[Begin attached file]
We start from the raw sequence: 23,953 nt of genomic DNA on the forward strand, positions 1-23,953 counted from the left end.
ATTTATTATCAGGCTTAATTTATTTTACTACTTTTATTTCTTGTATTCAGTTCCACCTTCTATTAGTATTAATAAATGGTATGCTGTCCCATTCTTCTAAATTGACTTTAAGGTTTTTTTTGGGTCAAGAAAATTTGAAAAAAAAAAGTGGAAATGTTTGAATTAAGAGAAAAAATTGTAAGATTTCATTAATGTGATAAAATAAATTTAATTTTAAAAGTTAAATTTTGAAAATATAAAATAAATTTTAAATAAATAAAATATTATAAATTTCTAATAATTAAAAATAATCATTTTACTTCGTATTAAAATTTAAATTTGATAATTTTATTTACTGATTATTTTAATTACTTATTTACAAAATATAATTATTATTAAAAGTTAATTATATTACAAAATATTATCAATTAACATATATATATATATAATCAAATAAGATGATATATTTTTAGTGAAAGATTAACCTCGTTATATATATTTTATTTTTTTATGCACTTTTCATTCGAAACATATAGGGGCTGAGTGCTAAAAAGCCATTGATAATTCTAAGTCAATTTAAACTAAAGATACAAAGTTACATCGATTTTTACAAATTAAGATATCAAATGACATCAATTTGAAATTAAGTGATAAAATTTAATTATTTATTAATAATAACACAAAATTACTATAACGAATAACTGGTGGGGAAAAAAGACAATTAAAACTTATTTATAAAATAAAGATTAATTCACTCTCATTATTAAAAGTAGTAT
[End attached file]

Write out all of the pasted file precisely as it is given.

We start from the raw sequence: 23,953 nt of genomic DNA on the forward strand, positions 1-23,953 counted from the left end.
ATTTATTATCAGGCTTAATTTATTTTACTACTTTTATTTCTTGTATTCAGTTCCACCTTCTATTAGTATTAATAAATGGTATGCTGTCCCATTCTTCTAAATTGACTTTAAGGTTTTTTTTGGGTCAAGAAAATTTGAAAAAAAAAAGTGGAAATGTTTGAATTAAGAGAAAAAATTGTAAGATTTCATTAATGTGATAAAATAAATTTAATTTTAAAAGTTAAATTTTGAAAATATAAAATAAATTTTAAATAAATAAAATATTATAAATTTCTAATAATTAAAAATAATCATTTTACTTCGTATTAAAATTTAAATTTGATAATTTTATTTACTGATTATTTTAATTACTTATTTACAAAATATAATTATTATTAAAAGTTAATTATATTACAAAATATTATCAATTAACATATATATATATATAATCAAATAAGATGATATATTTTTAGTGAAAGATTAACCTCGTTATATATATTTTATTTTTTTATGCACTTTTCATTCGAAACATATAGGGGCTGAGTGCTAAAAAGCCATTGATAATTCTAAGTCAATTTAAACTAAAGATACAAAGTTACATCGATTTTTACAAATTAAGATATCAAATGACATCAATTTGAAATTAAGTGATAAAATTTAATTATTTATTAATAATAACACAAAATTACTATAACGAATAACTGGTGGGGAAAAAAGACAATTAAAACTTATTTATAAAATAAAGATTAATTCACTCTCATTATTAAAAGTAGTAT